Eli Manning is still calling plays one year into retirement.
He's just calling them for his daughter's fourth-grade basketball team.
The two-time Super Bowl champion and Giants legend is an assistant girl's basketball coach in New Jersey, according to NJ.com's Zack Rosenblatt. His daughter Ava made the team after tryouts last October.
That's when head coach Kristine Nukk first approached the former quarterback about a role on her staff.
"He thought about it and he came back and he's like: 'I'm going to be the guy in charge of plays. I've been known to run a play or two in my life,'" Nukk told Rosenblatt. "So it worked great. He helped me out. He was my assistant coach. I'm almost embarrassed to say that Eli Manning was my assistant coach."
Manning didn't mind his title at all. In fact, he prepared to help like he was getting ready for an NFC East rival, readying playbook pages and substitutions for the team's first practice.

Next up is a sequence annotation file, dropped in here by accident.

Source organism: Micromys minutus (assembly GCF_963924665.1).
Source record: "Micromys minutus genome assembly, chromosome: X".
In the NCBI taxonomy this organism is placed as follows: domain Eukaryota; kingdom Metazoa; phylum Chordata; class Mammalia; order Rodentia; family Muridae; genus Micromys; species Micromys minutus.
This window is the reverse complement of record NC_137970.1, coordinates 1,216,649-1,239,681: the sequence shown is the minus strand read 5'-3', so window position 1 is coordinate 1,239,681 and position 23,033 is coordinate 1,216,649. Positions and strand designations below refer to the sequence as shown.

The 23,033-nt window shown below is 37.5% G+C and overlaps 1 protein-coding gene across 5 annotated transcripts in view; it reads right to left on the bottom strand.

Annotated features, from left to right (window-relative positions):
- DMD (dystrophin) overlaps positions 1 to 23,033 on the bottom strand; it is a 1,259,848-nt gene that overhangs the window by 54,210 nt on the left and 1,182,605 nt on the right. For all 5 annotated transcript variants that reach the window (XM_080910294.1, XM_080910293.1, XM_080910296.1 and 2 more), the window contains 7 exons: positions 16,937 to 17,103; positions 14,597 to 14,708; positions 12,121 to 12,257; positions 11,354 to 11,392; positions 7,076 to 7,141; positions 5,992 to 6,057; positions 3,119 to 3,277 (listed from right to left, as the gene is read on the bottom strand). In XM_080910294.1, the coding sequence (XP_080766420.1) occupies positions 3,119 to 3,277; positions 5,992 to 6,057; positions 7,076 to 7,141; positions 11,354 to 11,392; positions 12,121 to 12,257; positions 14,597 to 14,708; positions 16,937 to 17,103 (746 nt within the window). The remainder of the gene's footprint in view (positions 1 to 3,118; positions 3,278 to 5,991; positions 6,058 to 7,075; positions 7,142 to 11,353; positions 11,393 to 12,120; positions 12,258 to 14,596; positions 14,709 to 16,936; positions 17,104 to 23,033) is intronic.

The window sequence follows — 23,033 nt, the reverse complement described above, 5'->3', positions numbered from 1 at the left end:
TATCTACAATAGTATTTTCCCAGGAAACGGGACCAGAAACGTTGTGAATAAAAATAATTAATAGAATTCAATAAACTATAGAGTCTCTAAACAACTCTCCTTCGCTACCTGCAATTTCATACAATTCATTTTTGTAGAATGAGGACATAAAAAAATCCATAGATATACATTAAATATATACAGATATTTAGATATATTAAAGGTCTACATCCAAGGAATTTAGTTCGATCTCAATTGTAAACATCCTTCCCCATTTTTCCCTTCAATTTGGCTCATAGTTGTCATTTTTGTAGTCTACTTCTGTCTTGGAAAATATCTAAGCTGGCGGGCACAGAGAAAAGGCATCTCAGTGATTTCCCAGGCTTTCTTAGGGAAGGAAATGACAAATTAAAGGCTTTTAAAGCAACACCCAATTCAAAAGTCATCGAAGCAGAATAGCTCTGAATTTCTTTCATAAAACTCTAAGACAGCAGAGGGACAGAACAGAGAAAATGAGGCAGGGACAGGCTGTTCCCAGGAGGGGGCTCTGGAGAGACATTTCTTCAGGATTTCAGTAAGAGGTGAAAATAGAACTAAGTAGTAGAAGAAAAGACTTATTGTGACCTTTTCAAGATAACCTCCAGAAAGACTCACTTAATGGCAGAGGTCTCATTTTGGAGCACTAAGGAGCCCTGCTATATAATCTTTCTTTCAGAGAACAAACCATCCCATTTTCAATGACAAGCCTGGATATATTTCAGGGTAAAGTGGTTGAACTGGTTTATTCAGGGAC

Once those practices began, Manning said he discovered his own coaching style. Former Giants offensive coordinator Kevin Gibride told Rosenblatt that Eli once "quasi-coached" younger teammates with serious intensity. With fourth graders, though, he found he was less of a Tom Coughlin-esque disciplinarian.
"I think I'm fair. Tough but fair," Manning told NJ Advance Media. "I'm not making them run laps. I don't require them to be five minutes early yet. But I appreciate the hard work and want them to work hard."
Nukk told Rosenblatt that Manning struck a "happy medium" of seriousness and fun, which was critical in a season altered by COVID-19. The competitor in him hasn't died off, but he always deferred to his head coach when crunch time came.
"He was amazing. If I did not know he played professional football, you'd never know," she said. "He's so down to earth. He was wonderful to coach with."